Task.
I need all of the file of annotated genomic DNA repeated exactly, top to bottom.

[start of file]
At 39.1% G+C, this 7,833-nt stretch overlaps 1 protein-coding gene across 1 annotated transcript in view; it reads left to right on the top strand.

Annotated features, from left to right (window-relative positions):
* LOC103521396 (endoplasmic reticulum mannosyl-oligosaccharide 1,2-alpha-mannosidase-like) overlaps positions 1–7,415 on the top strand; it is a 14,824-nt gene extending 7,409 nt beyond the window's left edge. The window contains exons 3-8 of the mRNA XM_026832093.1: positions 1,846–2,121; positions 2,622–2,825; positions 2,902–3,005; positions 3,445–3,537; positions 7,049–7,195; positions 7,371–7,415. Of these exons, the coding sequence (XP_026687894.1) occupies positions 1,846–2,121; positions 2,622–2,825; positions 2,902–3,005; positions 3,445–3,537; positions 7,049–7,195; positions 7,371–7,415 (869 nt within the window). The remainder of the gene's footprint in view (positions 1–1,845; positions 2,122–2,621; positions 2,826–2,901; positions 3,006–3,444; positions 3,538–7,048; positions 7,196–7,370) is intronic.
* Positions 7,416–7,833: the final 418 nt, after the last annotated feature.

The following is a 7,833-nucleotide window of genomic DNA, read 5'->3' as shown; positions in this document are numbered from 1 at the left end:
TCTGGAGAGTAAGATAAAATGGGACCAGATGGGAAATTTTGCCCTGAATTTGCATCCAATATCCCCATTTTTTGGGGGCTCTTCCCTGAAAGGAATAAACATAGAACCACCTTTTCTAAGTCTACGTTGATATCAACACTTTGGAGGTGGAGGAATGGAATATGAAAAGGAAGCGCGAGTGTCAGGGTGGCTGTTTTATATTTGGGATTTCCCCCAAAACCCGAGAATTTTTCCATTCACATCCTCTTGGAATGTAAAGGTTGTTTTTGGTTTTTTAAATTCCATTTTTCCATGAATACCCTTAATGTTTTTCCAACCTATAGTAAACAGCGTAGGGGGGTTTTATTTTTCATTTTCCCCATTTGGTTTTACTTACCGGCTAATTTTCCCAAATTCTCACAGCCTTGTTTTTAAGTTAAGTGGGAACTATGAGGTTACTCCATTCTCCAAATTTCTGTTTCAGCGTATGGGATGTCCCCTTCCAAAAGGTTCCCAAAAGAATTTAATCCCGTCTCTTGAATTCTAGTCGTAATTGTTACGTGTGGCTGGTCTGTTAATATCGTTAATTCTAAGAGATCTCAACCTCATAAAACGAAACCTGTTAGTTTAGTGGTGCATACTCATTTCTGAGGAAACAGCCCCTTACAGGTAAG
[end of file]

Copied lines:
At 39.1% G+C, this 7,833-nt stretch overlaps 1 protein-coding gene across 1 annotated transcript in view; it reads left to right on the top strand.

Annotated features, from left to right (window-relative positions):
* LOC103521396 (endoplasmic reticulum mannosyl-oligosaccharide 1,2-alpha-mannosidase-like) overlaps positions 1–7,415 on the top strand; it is a 14,824-nt gene extending 7,409 nt beyond the window's left edge. The window contains exons 3-8 of the mRNA XM_026832093.1: positions 1,846–2,121; positions 2,622–2,825; positions 2,902–3,005; positions 3,445–3,537; positions 7,049–7,195; positions 7,371–7,415. Of these exons, the coding sequence (XP_026687894.1) occupies positions 1,846–2,121; positions 2,622–2,825; positions 2,902–3,005; positions 3,445–3,537; positions 7,049–7,195; positions 7,371–7,415 (869 nt within the window). The remainder of the gene's footprint in view (positions 1–1,845; positions 2,122–2,621; positions 2,826–2,901; positions 3,006–3,444; positions 3,538–7,048; positions 7,196–7,370) is intronic.
* Positions 7,416–7,833: the final 418 nt, after the last annotated feature.

The following is a 7,833-nucleotide window of genomic DNA, read 5'->3' as shown; positions in this document are numbered from 1 at the left end:
TCTGGAGAGTAAGATAAAATGGGACCAGATGGGAAATTTTGCCCTGAATTTGCATCCAATATCCCCATTTTTTGGGGGCTCTTCCCTGAAAGGAATAAACATAGAACCACCTTTTCTAAGTCTACGTTGATATCAACACTTTGGAGGTGGAGGAATGGAATATGAAAAGGAAGCGCGAGTGTCAGGGTGGCTGTTTTATATTTGGGATTTCCCCCAAAACCCGAGAATTTTTCCATTCACATCCTCTTGGAATGTAAAGGTTGTTTTTGGTTTTTTAAATTCCATTTTTCCATGAATACCCTTAATGTTTTTCCAACCTATAGTAAACAGCGTAGGGGGGTTTTATTTTTCATTTTCCCCATTTGGTTTTACTTACCGGCTAATTTTCCCAAATTCTCACAGCCTTGTTTTTAAGTTAAGTGGGAACTATGAGGTTACTCCATTCTCCAAATTTCTGTTTCAGCGTATGGGATGTCCCCTTCCAAAAGGTTCCCAAAAGAATTTAATCCCGTCTCTTGAATTCTAGTCGTAATTGTTACGTGTGGCTGGTCTGTTAATATCGTTAATTCTAAGAGATCTCAACCTCATAAAACGAAACCTGTTAGTTTAGTGGTGCATACTCATTTCTGAGGAAACAGCCCCTTACAGGTAAG